Ivey Publishing

Fundamentals of Organizational Behaviour

Langton, N., Robbins, S.P., Judge, T.A. ,4/e (Canada, Pearson Education, 2011)
Prepared By Michael J.D. Roberts , Ph.D. Candidate
Chapter and Title Chapter Matches: Case Information
Chapter 1:
What is Organizational Behaviour?

ALIGNING CULTURE AND STRATEGY AT A. P. NICHOLS
Jeffrey Gandz, Stewart Thornhill, Ken Mark

Product Number: 9B11C039
Publication Date: 10/28/2011
Revision Date: 11/10/2011
Length: 8 pages

A.P. Nichols, a distributor of parts in the maintenance, overhaul, and repair industry, is facing the need to realign its strategy to cope with a competitive environment. A key component of this realignment involves changes to the culture and compensation of its sales force while simultaneously building sufficient sales capacity to take advantage of opportunities in key markets. The case focuses on the newly hired vice president (VP) of sales, who is tasked with leading the change initiative. Immediate issues facing the VP include: 1) alignment of the client service representative (CSR) team to the strategy and new model; 2) infrastructure and the need to make a commitment to invest in bringing it up to a best-in-class level; and 3) building a critical mass in the CSR group.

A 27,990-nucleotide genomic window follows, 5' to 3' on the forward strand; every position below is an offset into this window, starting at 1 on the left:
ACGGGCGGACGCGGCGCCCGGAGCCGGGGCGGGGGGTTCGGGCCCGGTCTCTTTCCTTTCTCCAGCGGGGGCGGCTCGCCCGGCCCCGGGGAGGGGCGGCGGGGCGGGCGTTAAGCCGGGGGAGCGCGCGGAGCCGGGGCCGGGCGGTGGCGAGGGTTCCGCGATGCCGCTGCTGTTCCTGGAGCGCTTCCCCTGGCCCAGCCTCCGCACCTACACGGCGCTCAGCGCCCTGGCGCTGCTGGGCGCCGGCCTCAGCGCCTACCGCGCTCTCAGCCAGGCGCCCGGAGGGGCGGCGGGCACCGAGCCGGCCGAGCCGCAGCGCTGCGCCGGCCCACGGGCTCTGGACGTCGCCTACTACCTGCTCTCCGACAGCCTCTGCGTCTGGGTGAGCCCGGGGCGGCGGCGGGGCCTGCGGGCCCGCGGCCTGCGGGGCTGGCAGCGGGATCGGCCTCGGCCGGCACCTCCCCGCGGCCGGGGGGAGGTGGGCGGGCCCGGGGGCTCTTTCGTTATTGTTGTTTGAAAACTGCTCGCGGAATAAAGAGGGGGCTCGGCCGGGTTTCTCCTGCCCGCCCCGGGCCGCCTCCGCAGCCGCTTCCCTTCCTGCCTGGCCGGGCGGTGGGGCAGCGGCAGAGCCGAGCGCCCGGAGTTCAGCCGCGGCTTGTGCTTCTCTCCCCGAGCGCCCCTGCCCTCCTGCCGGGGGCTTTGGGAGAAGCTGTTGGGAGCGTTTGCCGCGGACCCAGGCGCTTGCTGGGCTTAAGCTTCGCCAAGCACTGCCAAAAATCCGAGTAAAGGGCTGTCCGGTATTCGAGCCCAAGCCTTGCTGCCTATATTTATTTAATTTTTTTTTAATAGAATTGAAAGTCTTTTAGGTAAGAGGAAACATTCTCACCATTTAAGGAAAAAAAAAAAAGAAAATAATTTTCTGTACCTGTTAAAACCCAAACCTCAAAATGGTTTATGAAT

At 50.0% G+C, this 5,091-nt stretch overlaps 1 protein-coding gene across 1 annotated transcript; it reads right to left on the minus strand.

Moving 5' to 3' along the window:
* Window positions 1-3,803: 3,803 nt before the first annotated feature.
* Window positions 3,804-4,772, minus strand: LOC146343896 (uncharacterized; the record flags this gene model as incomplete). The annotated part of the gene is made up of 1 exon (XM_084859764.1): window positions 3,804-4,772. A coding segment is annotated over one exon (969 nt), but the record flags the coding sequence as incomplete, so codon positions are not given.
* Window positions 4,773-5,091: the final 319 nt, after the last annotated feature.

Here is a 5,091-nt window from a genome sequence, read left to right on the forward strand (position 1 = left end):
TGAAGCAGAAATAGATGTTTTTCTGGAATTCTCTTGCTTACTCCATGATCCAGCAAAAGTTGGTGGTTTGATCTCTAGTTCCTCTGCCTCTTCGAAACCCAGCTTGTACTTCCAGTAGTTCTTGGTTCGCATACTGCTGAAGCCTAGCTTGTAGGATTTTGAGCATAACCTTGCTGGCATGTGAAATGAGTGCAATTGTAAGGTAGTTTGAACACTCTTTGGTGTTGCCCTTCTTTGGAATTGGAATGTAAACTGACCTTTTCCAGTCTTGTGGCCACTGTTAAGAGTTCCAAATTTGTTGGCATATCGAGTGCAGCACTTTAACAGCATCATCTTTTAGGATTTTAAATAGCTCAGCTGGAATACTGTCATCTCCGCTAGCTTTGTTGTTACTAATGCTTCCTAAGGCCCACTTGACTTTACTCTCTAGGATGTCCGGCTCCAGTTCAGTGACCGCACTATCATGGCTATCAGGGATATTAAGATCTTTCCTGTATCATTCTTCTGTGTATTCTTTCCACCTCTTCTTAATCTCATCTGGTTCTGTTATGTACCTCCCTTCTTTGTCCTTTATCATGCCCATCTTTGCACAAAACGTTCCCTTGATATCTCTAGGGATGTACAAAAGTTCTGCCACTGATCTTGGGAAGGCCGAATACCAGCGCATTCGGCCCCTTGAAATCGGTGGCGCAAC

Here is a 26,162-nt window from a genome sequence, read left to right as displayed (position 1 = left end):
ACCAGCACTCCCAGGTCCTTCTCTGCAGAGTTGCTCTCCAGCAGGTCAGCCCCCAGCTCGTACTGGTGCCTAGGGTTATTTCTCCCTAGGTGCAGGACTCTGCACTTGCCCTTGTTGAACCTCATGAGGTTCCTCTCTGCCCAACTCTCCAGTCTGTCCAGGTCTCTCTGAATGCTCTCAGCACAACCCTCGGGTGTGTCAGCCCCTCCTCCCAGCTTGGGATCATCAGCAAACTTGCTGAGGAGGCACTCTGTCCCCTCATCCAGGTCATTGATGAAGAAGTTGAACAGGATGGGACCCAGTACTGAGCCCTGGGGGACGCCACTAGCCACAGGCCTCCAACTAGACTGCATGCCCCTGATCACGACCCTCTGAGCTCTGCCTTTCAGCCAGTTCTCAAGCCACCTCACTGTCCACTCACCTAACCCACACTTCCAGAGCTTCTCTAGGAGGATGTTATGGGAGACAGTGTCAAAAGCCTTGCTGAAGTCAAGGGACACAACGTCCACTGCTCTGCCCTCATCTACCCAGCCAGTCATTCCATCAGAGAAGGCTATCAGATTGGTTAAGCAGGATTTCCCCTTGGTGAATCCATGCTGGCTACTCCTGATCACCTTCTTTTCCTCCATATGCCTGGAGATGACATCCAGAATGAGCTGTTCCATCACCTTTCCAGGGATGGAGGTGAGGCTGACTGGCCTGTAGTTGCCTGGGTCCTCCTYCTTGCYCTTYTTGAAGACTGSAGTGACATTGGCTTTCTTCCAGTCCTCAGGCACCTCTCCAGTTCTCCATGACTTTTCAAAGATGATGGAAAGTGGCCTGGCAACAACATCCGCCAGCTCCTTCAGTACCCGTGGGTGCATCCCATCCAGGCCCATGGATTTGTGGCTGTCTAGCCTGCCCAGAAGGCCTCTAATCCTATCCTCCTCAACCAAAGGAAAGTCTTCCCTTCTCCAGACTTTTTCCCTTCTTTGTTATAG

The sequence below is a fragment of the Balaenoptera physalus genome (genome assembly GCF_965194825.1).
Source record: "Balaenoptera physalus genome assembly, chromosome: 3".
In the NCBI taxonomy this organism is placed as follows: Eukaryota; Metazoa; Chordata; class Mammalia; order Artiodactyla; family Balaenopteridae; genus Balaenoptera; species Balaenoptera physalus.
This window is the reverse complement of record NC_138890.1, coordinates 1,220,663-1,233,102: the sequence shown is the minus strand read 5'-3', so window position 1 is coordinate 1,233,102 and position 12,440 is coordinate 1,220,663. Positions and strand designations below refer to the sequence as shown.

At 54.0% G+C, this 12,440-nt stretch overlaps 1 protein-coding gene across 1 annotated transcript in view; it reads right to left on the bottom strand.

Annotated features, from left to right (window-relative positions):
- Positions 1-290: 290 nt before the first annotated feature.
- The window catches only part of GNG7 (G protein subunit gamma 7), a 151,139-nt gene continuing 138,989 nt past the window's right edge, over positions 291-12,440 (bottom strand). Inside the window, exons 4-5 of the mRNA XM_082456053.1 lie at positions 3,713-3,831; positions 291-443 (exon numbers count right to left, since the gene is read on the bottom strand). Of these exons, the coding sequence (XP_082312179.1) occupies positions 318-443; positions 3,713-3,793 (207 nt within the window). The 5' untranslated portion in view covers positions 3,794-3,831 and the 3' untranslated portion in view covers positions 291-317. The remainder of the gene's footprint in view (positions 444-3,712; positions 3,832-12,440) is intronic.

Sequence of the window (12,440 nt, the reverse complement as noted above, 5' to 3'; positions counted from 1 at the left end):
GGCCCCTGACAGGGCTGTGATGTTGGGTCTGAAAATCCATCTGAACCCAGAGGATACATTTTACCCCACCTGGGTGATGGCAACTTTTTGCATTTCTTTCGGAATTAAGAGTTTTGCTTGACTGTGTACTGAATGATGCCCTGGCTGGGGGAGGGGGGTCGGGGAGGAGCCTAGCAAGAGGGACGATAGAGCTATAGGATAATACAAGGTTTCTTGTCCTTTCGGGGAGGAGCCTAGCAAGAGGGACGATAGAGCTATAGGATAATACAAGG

Industry: Manufacturing
Issues: Sales Organization; Change Management; Income Determination; Compensation; Sales Management
Difficulty: 4 - Undergraduate/MBA



WESTJET: BUILDING A HIGH-ENGAGEMENT CULTURE
Gerard Seijts, Ken Mark

Product Number: 9B09C012
Publication Date: 9/1/2009
Length: 24 pages

WestJet Airlines had achieved a lot. The airline had taken to the skies only 13 years earlier, with three airplanes flying to five destinations. Now, with a market value at more than $2 billion, the carrier had more than 70 Boeing Next Generation 737s, employed 7,000 people and had played host to more than 12 million guests. WestJet's ambition was to become the dominant airline in Canada by 2013 and one of the five most successful international airlines in the world by 2016. Achieving these goals would mean continued expansion in the WestJet organization. How could WestJet continue to build a high engagement culture as it experienced high rates of growth? In April 2009, in light of the company's rosy predictions of further growth and success, WestJet's pilots seemed dissatisfied with elements of the new contract offer. The leadership team had met a crossroad.

Teaching Note: 8B09C12 (12 pages)
Industry: Transportation and Warehousing
Issues: Employee Engagement; Leadership; Culture; Employee Relations; Organizational Design
Difficulty: 4 - Undergraduate/MBA



PEMBINA PIPELINE CORPORATION
Alexandra Hurst, Ken Mark

Product Number: 9B01C022
Publication Date: 11/9/2001
Revision Date: 12/16/2009
Length: 5 pages

Pembina Pipeline Corporation transports light crude oil and natural gas liquids in western Canada. The president of the company is abruptly awakened one night by a phone call from his operations manager. He is informed that one of Pembina's pipelines has burst and is spilling thousands of barrels of crude oil into a nearby river. Emergency crews have responded to the disaster but more help is needed. The president has to decide how the best way to handle this situation with the media and plan a strategy for the company in containing the spill.